A: Maybe. College costs are a concern for lawmakers from both parties, and the typical partisan divide is less obvious here than with other subjects. For instance, a bipartisan agreement emerged this summer to overhaul student loan rates, and Obama signed into law changes that make borrowing cheaper for students in the next few years. But initial reaction to Obama's new plan from Capitol Hill was not enthusiastic, and some Republicans criticized the proposal as too government-centered.
Q: What is the timeline for Congress to do this?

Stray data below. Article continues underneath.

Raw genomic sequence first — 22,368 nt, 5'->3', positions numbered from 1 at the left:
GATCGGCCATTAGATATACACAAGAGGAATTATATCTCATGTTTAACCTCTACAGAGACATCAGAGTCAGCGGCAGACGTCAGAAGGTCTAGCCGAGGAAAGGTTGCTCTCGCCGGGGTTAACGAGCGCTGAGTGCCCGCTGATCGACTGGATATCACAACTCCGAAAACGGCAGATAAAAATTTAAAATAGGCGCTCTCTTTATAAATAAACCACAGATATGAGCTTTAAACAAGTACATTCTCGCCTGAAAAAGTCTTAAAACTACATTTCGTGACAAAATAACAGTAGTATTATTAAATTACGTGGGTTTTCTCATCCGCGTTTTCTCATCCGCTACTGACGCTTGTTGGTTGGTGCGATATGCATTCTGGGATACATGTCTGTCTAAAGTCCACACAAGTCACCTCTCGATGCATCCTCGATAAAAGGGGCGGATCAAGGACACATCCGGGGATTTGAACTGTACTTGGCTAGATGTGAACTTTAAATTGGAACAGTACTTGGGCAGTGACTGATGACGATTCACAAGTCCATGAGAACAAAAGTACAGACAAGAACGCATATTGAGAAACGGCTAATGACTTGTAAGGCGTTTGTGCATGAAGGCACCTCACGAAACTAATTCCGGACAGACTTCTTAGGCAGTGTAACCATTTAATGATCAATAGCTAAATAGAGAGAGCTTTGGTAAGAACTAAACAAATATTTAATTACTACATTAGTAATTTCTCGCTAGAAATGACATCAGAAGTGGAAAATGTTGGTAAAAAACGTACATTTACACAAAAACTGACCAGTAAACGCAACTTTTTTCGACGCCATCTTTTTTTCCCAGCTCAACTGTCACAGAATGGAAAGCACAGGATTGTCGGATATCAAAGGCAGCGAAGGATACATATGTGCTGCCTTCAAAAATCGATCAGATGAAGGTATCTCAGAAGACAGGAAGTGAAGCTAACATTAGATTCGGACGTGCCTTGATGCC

A: As quickly — or as slowly — as lawmakers want. The major law that governs K-12 education, No Child Left Behind, expired in 2007. The Republican-led House has once again passed its version of a rewrite of this law, while the Senate Education Committee has finished its work and awaits a vote in the full chamber. The Senate committee this fall plans to start its rewrite of the Higher Education Act, and the panel's Democratic chairman, Sen. Tom Harkin of Iowa, has scheduled the first hearings for September. But he's also waiting for a Government Accountability Office report on federal student loans that isn't due back until December.
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